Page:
The coronavirus has truly turned our lives and realities upside down in so many ways. Our sense of safety was especially impacted, and, for a long time, it was unsafe to do activities you took for granted like eating at restaurants, going to the movies, and taking trips. As the vaccine continues to help introduce a sense of normalcy back to our cities, many are taking long-postponed trips to enjoy much-needed vacations. If you’re pregnant and still worried about flying and the potential health risks it poses, you’re not alone and your concerns are valid!
While most viruses and other germs do not spread easily on flights because of how air circulates and is filtered on airplanes, there’s still a risk of contracting COVID-19 on a flight. The following are some critical safety tips to apply to help keep you and your growing baby safe while flying!
1. Visit your doctor before your flight
As with all big events you want to participate in while pregnant, be sure to consult your doctor beforehand. If you’re having a healthy pregnancy, plane travel should be safe with the right precautions. Once you’ve visited your doctor and discussed travel details, you’ll know whether you’re cleared for flying. If you are, your doctor will give you some additional information on how you can stay safe and healthy before and during your flight. While at your doctor’s office, be sure to ask about some common concerns for pregnant women while flying, remedies for nausea, gas, and diarrhea, decompression stockings, the flu vaccine, and recommended medical professionals or facilities at your destination.
Also, if you are in between COVID-19 vaccines or have your first dose scheduled, be sure to tell your doctor. Coronavirus vaccines may have side effects that could make flying more dangerous for a pregnant woman, so consider postponing your trip if your flight is close in time to a vaccine dose.
2. Choose a window seat if possible
It’s more convenient to sit in an aisle seat while flying since it allows you better bathroom access, but the aisle is also where foot traffic is expected. To help lower your risk of coming into contact with someone who’s sick, pick a window seat if possible. This will put more distance between you and the other passengers walking through the aisle for the bathroom. You’re likely to need to use the bathroom a lot since you’re pregnant, so try to urinate before you board the plane if possible and be cautious when using the bathroom on the plane.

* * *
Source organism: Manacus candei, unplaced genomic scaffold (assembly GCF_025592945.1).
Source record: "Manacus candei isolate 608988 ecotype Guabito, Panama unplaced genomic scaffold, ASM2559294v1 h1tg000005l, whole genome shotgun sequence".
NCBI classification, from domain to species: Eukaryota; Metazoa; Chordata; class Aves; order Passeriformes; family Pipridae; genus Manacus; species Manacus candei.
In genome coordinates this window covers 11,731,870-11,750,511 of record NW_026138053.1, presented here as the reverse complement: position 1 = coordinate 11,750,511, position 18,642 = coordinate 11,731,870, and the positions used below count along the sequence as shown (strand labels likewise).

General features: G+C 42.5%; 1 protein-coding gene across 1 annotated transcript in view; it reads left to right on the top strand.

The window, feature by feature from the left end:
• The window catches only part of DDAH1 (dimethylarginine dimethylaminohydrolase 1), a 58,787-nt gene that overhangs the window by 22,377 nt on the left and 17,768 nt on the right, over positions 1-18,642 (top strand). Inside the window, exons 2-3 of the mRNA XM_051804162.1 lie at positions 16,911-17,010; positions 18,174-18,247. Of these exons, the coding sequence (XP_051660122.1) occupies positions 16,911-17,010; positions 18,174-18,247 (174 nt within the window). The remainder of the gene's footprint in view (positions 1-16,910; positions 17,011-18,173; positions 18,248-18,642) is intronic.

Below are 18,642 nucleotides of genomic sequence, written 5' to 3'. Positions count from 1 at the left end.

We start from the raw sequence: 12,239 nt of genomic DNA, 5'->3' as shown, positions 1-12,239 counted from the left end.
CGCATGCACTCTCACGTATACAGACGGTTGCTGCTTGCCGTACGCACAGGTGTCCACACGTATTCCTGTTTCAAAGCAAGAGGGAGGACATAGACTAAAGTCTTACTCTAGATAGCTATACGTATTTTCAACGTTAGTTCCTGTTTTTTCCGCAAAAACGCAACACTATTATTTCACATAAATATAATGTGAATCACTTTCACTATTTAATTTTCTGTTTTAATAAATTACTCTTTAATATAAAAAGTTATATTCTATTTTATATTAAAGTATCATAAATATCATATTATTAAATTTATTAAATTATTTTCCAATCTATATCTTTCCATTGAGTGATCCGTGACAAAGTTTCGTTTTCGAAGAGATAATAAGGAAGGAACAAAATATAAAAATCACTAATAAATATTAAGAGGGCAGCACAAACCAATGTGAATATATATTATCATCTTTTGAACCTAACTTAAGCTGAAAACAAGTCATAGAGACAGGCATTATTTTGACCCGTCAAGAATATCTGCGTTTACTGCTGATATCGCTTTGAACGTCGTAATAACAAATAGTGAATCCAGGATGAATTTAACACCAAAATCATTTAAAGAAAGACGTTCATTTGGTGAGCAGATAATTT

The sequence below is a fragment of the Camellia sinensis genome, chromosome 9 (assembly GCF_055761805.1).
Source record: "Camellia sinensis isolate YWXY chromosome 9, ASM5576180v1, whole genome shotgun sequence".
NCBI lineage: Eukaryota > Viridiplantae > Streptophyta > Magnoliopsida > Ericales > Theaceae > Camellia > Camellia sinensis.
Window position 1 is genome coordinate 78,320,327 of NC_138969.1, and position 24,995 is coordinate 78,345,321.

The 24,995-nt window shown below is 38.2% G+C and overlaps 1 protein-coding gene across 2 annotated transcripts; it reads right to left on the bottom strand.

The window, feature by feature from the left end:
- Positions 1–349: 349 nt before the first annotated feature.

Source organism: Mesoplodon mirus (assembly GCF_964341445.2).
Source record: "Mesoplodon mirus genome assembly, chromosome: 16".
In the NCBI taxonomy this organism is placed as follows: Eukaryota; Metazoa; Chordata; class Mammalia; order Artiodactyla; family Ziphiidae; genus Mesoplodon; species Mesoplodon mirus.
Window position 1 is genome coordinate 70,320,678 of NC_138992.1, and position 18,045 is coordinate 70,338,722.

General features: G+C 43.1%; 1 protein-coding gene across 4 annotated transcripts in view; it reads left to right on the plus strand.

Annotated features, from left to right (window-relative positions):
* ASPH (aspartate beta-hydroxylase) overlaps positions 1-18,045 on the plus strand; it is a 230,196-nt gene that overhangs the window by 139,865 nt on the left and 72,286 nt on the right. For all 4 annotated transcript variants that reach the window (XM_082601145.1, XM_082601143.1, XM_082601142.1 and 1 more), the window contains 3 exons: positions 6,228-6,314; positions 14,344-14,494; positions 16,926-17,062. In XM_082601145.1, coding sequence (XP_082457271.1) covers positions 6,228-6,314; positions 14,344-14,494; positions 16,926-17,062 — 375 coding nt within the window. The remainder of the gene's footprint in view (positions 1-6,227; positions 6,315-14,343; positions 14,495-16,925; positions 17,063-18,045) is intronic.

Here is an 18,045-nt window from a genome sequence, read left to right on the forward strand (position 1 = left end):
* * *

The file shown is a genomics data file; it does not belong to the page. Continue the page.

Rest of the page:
3. Don’t ignore hygiene and safety best practices
Even though the vaccine is becoming more widely available, it doesn’t completely prevent us from contracting the coronavirus. That means you still have to be on alert when flying, even if you’re fully vaccinated. Contracting the virus may put you at risk for hospitalization since pregnancy tends to lower women’s immune system function, putting them at a higher risk of developing complications from viral respiratory infections like COVID-19.
So be sure to follow the same precautions as others to avoid infection. Before, during, and after your flight:
* Wear a mask at all times before, during, and after your flight
* Stand at least 6 feet from other people as much as possible
* Wash your hands with soap and warm water regularly
* Use hand sanitizer
* Don’t touch your face with unwashed hands
* Use disposable gloves when touching the bins at airport security and other high touch surfaces, such as door handles, railing, and buttons
* Avoid contact with sick people or those who have traveled to high-risk areas
* Wipe down surfaces during your trip, such as your plane seat armrest
4. Prepare for pregnancy-related inconveniences
It’s important to prepare for small issues to arise in order to avoid being limited to unsafe options while on a flight. For instance, if you’ve consistently had morning sickness throughout your pregnancy, prepare for a potentially nauseating flight.
Be sure to pack disposable bags and whatever remedies have worked to curb your nausea like medicines, special morning sickness lollipops, ginger candies, or saltine crackers. It’s not just air turbulence that can toss your stomach, but think about the smells that trigger nausea like coffee or eggs—you can’t avoid those aromas if they occur on the plane. Ask your doctor how else you can prepare for any in-flight sickness.
You don’t want to get stuck behind a line for the bathroom in close-quarters with other people or have to ask strangers on your flight for nausea-relief help. Plan to have as little contact with others on your flight as possible and that means planning for the “what-ifs!”
5. Get tested, get tested, get tested
Before your flight, when you get to your destination, and before you leave for home, get a PCR coronavirus test. This test uses a nasal swab or throat swab to test bodily fluids for genetic material that only comes from COVID-19.
Since you’re pregnant and traveling, you’re away from your trusted medical care facilities and perhaps your family and friends. That means if you get sick, you’re all the more vulnerable physically and emotionally. To avoid additional stress during your trip and to keep an eye on your health, get tested regularly and monitor your health daily.
If you get a negative COVID-19 test and still feel ill, call your doctor for advice on your best next steps for staying healthy while traveling.
We hope you’re going on a fun trip to celebrate your new baby and rest up before he/she arrives! As with all things in a pandemic/post-pandemic world, be as safe as you can. As inconvenient as it can be to plan safety precautions and doctor’s visits into your trip experience, it’ll pay off in the end with peace of mind in knowing you’re helping keep yourself and the people around you healthy.